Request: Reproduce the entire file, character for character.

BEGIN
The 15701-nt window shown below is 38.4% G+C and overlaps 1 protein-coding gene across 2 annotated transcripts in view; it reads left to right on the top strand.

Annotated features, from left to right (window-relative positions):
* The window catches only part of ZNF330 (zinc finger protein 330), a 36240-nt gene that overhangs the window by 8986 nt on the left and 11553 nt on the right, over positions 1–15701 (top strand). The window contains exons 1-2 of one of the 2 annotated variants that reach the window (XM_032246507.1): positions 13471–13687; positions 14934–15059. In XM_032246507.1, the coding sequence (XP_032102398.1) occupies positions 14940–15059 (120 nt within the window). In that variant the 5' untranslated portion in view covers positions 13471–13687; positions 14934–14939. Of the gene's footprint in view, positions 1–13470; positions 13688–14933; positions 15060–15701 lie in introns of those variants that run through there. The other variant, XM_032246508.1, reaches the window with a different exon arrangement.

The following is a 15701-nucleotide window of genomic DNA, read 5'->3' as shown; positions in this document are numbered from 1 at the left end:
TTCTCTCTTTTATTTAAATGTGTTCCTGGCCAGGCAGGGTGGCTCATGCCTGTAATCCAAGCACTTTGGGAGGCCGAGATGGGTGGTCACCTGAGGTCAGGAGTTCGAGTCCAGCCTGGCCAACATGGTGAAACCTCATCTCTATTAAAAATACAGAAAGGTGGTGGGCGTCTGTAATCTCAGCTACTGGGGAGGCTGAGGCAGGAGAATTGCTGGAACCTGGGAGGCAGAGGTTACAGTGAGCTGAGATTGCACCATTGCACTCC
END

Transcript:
The 15701-nt window shown below is 38.4% G+C and overlaps 1 protein-coding gene across 2 annotated transcripts in view; it reads left to right on the top strand.

Annotated features, from left to right (window-relative positions):
* The window catches only part of ZNF330 (zinc finger protein 330), a 36240-nt gene that overhangs the window by 8986 nt on the left and 11553 nt on the right, over positions 1–15701 (top strand). The window contains exons 1-2 of one of the 2 annotated variants that reach the window (XM_032246507.1): positions 13471–13687; positions 14934–15059. In XM_032246507.1, the coding sequence (XP_032102398.1) occupies positions 14940–15059 (120 nt within the window). In that variant the 5' untranslated portion in view covers positions 13471–13687; positions 14934–14939. Of the gene's footprint in view, positions 1–13470; positions 13688–14933; positions 15060–15701 lie in introns of those variants that run through there. The other variant, XM_032246508.1, reaches the window with a different exon arrangement.

The following is a 15701-nucleotide window of genomic DNA, read 5'->3' as shown; positions in this document are numbered from 1 at the left end:
TTCTCTCTTTTATTTAAATGTGTTCCTGGCCAGGCAGGGTGGCTCATGCCTGTAATCCAAGCACTTTGGGAGGCCGAGATGGGTGGTCACCTGAGGTCAGGAGTTCGAGTCCAGCCTGGCCAACATGGTGAAACCTCATCTCTATTAAAAATACAGAAAGGTGGTGGGCGTCTGTAATCTCAGCTACTGGGGAGGCTGAGGCAGGAGAATTGCTGGAACCTGGGAGGCAGAGGTTACAGTGAGCTGAGATTGCACCATTGCACTCC